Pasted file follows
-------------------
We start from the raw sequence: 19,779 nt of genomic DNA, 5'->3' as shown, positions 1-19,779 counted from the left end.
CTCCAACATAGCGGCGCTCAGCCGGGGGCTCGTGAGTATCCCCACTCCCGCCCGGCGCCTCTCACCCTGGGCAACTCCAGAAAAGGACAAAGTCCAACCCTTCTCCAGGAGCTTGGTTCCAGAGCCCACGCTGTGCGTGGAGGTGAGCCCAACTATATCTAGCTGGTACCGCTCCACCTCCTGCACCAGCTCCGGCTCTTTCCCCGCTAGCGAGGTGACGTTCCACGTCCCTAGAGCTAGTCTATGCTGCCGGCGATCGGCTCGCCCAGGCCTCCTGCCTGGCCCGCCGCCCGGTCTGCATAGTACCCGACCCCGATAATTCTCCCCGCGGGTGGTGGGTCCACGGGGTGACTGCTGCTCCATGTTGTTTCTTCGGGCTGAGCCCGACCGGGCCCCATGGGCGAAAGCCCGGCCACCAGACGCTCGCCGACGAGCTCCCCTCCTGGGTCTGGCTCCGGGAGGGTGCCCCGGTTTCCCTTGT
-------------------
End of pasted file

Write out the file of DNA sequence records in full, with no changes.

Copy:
We start from the raw sequence: 19,779 nt of genomic DNA, 5'->3' as shown, positions 1-19,779 counted from the left end.
CTCCAACATAGCGGCGCTCAGCCGGGGGCTCGTGAGTATCCCCACTCCCGCCCGGCGCCTCTCACCCTGGGCAACTCCAGAAAAGGACAAAGTCCAACCCTTCTCCAGGAGCTTGGTTCCAGAGCCCACGCTGTGCGTGGAGGTGAGCCCAACTATATCTAGCTGGTACCGCTCCACCTCCTGCACCAGCTCCGGCTCTTTCCCCGCTAGCGAGGTGACGTTCCACGTCCCTAGAGCTAGTCTATGCTGCCGGCGATCGGCTCGCCCAGGCCTCCTGCCTGGCCCGCCGCCCGGTCTGCATAGTACCCGACCCCGATAATTCTCCCCGCGGGTGGTGGGTCCACGGGGTGACTGCTGCTCCATGTTGTTTCTTCGGGCTGAGCCCGACCGGGCCCCATGGGCGAAAGCCCGGCCACCAGACGCTCGCCGACGAGCTCCCCTCCTGGGTCTGGCTCCGGGAGGGTGCCCCGGTTTCCCTTGT